I very much believe that whatever special respect exists for people in the design profession comes more from their relationship to the role of art and making things than their service to business. When I was five years old, I decided to become an artist. I had no idea where that decision came from, outside of the pleasure I experienced making things. In teaching, I’ve discovered that many students of design had a similar epiphany at an early moment in their lives. I became a designer, but like many of us, I’ve always struggled with the relationship of Art and Design, and the question of what precisely separated the two activities. “Can Design be Art?” is a question that has always obsessed me. Not long ago, I reread E. H. Gombrich’s magisterial survey of art history, which begins, “There really is no such thing as Art. There are only artists.” How liberating; the question is finally answered: If there is no Art, Design cannot be considered Art.

    Then again, it is reasonable to imagine that there are many artists living undercover, in a kind of witness protection program, in the realm of design. I’ve carefully called myself a designer all my life in part because I fear being pretentious, and also because I realized I would never surpass Vermeer. But I feel ready for a conversion. I am thinking of changing my self-definition from a designer who occasionally practiced art to an artist who practices design. This is an easy claim to make because being an artist is a case of self-anointment, and there is no entry exam. More than anything else, the designation represents a view of life. History, of course, has its own standard.

    If we need a definition of art, the Roman literary critic Horace provided an elegant one. “The role of art is to inform and delight.” Form and light are hidden in that definition. It’s an idea I enthusiastically embrace. Of course, informing is different than persuading. When one is informed, one is strengthened. Persuasion does not guarantee the same result.

    Delight is the non-quantifiable part of the definition that speaks to the role of beauty. What artists make is a gift to humankind; a benign instrument that has the possibility of affecting our consciousness through empathy and shared symbolism. We are affected not through logic but by a direct appeal to our limbic brain, the source of our emotional life. Although we don’t fully understand how it functions, I’m drawn to this mysterious part of our work, which we frequently describe as metaphysical or miraculous. These words may simply mean that we still do not understand what our brain is capable of.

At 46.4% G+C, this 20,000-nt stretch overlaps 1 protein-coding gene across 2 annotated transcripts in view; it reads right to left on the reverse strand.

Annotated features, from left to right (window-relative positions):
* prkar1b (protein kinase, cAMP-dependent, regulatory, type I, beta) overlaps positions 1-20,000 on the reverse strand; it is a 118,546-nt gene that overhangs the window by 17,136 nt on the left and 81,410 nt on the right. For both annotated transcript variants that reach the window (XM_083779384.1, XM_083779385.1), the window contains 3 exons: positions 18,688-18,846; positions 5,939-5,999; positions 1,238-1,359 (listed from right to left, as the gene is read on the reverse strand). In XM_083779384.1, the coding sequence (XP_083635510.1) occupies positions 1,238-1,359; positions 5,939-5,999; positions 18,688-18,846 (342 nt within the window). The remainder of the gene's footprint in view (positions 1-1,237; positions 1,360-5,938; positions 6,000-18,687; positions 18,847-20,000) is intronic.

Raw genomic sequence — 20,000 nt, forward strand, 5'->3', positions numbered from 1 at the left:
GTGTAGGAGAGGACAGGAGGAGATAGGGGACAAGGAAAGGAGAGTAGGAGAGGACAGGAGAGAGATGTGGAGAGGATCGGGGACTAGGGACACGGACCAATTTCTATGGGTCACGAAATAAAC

The most important function of art through history has been to work magic, to change the very nature of those who experience the work—in these cases beauty transforms as well as informs. Searching for the miraculous strikes me as being a good way to spend my time. I’ll show you two examples of what I mean.

    A woman interested in Buddhism asked me to design stationary for her. In the course of doing the work, I made a discovery. A folded piece of paper could operate like a printing press. There are three faces of the Buddha on the left hand side of the page printed in red yellow and blue. When folded the faces align to create a full-color head of the Buddha that smiles at you through the envelope. My client added the line at the bottom of the page, “when discarding please burn.” After all, you don’t want to throw the Buddha in the garbage.